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Khushbu Y. Patel, Anudhi P. Munasinghe, Richard F. Murray; Lightness matching and perceptual similarity. Journal of Vision 2018;18(5):1. doi: 10.1167/18.5.1.
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© ARVO (1962-2015); The Authors (2016-present)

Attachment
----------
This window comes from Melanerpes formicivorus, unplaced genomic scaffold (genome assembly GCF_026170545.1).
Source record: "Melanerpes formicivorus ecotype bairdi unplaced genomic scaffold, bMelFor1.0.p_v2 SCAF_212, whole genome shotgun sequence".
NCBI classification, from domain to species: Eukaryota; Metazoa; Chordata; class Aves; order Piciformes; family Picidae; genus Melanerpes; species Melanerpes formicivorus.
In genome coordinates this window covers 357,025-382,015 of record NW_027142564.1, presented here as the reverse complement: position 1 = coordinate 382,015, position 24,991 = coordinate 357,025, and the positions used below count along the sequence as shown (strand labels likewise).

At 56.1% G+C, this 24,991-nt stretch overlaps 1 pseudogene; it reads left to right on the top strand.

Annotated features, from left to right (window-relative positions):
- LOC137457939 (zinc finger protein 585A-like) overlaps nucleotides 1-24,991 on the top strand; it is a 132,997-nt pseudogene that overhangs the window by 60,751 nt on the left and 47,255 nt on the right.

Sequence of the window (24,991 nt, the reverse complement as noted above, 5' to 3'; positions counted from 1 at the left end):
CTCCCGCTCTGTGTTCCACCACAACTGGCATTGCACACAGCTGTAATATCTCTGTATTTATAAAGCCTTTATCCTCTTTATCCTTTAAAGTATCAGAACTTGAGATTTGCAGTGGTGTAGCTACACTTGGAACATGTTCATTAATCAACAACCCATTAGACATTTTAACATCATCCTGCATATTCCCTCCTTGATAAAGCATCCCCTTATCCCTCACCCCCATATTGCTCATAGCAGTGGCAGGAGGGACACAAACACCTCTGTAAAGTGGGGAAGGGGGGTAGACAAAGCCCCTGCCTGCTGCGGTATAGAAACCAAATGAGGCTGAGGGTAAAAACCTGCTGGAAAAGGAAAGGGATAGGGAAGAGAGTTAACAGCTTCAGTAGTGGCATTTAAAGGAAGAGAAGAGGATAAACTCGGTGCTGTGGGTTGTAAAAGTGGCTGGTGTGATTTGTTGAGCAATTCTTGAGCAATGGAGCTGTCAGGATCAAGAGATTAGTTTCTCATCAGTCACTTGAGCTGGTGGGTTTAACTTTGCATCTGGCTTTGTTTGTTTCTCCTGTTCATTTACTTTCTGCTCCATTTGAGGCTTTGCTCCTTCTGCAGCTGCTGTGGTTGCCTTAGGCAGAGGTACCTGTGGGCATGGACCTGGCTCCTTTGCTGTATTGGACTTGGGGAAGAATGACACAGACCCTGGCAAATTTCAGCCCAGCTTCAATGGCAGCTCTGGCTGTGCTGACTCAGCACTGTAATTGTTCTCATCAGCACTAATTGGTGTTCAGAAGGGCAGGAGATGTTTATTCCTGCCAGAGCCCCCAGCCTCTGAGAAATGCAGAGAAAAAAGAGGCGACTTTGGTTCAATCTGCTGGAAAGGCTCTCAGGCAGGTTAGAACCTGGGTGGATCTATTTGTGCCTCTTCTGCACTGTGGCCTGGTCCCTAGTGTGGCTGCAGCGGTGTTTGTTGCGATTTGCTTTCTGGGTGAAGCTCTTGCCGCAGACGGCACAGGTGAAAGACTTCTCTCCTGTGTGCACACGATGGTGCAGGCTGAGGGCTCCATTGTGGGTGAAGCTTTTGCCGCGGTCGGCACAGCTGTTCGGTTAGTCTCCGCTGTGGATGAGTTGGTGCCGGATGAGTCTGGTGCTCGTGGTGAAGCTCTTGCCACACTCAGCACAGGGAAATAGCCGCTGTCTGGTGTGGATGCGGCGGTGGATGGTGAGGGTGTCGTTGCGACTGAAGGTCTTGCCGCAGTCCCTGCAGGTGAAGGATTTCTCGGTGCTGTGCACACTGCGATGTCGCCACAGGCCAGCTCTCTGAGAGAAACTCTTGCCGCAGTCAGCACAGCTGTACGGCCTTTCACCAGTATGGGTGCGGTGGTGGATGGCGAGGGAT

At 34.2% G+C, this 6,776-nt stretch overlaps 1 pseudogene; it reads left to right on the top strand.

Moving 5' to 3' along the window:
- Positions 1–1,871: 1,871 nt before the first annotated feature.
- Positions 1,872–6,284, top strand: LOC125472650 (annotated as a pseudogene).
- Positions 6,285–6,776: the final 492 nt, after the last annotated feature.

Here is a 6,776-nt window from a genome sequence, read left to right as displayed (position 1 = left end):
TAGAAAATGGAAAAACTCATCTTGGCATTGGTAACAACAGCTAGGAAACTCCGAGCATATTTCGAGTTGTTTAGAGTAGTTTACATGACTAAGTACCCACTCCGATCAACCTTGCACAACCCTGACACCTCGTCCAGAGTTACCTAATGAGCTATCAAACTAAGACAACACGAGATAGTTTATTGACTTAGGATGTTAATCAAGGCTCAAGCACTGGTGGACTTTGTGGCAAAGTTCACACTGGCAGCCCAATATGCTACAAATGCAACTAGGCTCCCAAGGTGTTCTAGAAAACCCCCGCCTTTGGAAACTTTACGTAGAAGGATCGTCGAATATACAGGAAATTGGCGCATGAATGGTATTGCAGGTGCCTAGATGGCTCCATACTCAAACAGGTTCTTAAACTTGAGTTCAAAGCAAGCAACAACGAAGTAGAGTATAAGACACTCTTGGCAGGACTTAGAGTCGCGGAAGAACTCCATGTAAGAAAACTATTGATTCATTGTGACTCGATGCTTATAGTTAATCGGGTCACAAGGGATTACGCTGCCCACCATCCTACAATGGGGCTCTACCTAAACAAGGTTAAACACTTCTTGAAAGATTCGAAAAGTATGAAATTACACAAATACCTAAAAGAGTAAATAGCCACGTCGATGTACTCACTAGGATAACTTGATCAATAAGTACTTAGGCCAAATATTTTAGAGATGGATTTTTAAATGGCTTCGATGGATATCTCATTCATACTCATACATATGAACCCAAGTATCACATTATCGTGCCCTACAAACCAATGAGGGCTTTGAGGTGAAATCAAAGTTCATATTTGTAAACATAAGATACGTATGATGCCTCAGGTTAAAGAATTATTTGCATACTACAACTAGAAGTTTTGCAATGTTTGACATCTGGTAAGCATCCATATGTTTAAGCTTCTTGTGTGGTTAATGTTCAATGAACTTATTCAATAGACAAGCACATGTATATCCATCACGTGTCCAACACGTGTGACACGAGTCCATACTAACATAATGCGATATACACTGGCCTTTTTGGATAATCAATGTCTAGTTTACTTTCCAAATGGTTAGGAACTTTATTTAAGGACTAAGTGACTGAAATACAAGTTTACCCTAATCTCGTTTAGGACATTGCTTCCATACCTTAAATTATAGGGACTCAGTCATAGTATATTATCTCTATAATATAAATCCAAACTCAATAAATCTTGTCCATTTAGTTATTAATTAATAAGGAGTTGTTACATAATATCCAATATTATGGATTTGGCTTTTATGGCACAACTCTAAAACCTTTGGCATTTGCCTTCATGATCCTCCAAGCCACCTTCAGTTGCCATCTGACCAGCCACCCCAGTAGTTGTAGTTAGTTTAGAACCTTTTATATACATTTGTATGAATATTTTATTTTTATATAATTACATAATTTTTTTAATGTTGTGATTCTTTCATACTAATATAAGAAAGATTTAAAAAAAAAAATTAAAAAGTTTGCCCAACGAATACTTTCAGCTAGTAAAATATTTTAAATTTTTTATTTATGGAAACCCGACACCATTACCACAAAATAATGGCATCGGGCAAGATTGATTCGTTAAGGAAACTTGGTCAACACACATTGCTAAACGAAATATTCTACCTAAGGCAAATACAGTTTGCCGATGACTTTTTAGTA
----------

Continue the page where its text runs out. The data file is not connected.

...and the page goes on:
Lightness constancy is the ability to perceive surface reflectance correctly despite substantial changes in lighting intensity. A classic view is that lightness constancy is the result of a “discounting” of lighting intensity, and this continues to be a prominent view today. Logvinenko and Maloney (2006) have proposed an alternative approach to understanding lightness constancy, in which observers do not make explicit estimates of reflectance, and lightness constancy is instead based on a perceptual similarity metric that depends on both the reflectance and the illuminance of surfaces viewed under different lighting conditions. Here we compare these two views using a novel, free-adjustment reflectance-matching task. We test whether observers can match reflectance in a task where they are free to adjust both the illuminance and the reflectance of the match stimulus over a wide range. We find that observers can match reflectance under these conditions, which supports the view that observers make explicit estimates of reflectance. We also compare performance in this free adjustment task using physical objects and computer-rendered images as stimuli. We find that lightness constancy is good in both cases, but with some evidence of a glow-related artifact with computer-rendered stimuli.
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